Frequency distribution

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Frequency Distribution
  • A tabulation of data values that displays the number of times each value or group of values occurs in the dataset.
  • If the data values are members of a continuous quantitative variable, the values are usually grouped into class intervals.
  • Used in the creation of histograms.
  • Also called frequency table.


Pulse rates, in beats per minute, were calculated for [math]192[/math] students enrolled in a statistics course at the University of Adelaide.[1] The following table provides the count and percent for the data values grouped into class intervals.

Pulse Rate for a Sample of Students
from the University of Adelaide
Pulse Rate Count Percent
(34-41] 2 1.0%
(41-48] 2 1.0%
(48-55] 4 2.1%
(55-62] 19 9.9%
(62-69] 40 20.8%
(69-76] 53 27.6%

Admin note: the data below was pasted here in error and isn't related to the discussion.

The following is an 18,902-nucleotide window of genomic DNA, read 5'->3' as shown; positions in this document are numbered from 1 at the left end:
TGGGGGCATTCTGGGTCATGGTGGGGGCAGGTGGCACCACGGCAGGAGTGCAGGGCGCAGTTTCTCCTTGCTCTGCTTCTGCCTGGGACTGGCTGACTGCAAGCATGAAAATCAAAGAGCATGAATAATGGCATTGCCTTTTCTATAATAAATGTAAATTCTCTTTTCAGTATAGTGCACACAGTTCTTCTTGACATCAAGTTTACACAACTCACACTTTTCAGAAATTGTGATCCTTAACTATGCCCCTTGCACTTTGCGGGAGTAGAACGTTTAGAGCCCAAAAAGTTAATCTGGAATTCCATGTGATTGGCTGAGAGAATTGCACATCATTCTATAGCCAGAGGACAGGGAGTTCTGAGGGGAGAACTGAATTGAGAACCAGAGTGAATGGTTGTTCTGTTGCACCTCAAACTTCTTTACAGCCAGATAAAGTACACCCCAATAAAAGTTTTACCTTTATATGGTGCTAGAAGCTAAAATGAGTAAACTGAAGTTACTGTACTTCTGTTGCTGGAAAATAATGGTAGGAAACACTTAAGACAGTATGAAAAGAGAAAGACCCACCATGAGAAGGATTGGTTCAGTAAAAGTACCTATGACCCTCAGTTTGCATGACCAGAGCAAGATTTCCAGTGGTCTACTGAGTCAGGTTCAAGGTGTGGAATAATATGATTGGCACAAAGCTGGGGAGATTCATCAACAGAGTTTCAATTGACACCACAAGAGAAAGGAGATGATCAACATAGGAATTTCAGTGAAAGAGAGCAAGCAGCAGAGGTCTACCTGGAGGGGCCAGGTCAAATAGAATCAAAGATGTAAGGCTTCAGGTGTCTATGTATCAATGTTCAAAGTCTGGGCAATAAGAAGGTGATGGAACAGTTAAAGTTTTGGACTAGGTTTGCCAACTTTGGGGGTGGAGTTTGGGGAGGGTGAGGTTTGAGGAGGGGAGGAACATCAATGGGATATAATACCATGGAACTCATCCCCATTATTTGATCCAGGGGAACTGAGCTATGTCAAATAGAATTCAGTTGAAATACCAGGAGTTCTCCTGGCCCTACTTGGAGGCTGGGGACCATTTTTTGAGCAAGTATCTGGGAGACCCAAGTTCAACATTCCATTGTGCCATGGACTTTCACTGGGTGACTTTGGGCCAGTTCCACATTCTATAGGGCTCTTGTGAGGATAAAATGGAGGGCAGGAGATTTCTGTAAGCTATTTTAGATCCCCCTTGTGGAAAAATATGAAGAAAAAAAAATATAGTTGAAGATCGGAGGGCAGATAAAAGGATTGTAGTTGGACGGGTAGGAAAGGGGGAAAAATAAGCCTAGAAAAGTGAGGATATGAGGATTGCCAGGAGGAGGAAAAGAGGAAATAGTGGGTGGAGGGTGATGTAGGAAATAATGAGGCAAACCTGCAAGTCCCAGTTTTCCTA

(76-83] 30 15.6%
(83-90] 27 14.1%
(90-97] 10 5.2%
(97-104] 5 2.6%
Total 192 100.0%
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Tip: It is very important that each observation be counted only in one interval. However, in the frequency table above, it seems like an observation that borders on two intervals is included in both, because the upper limit of each interval is also the lower limit of the next interval. To avoid double counting observations, the intervals are written to communicate when the limit is included and when it is not. The square bracket means "including" and the parenthesis means "not including". For example, [math](69-76][/math] is the interval from [math]69[/math] to [math]76[/math], not including [math]69[/math], but including [math]76[/math]. That is, data values are included in this range when [math]\ 69 \lt data\ value \le 76\,[/math].


  1. See the dataset, survey, available in the MASS package in R, an open source statistical computing software application.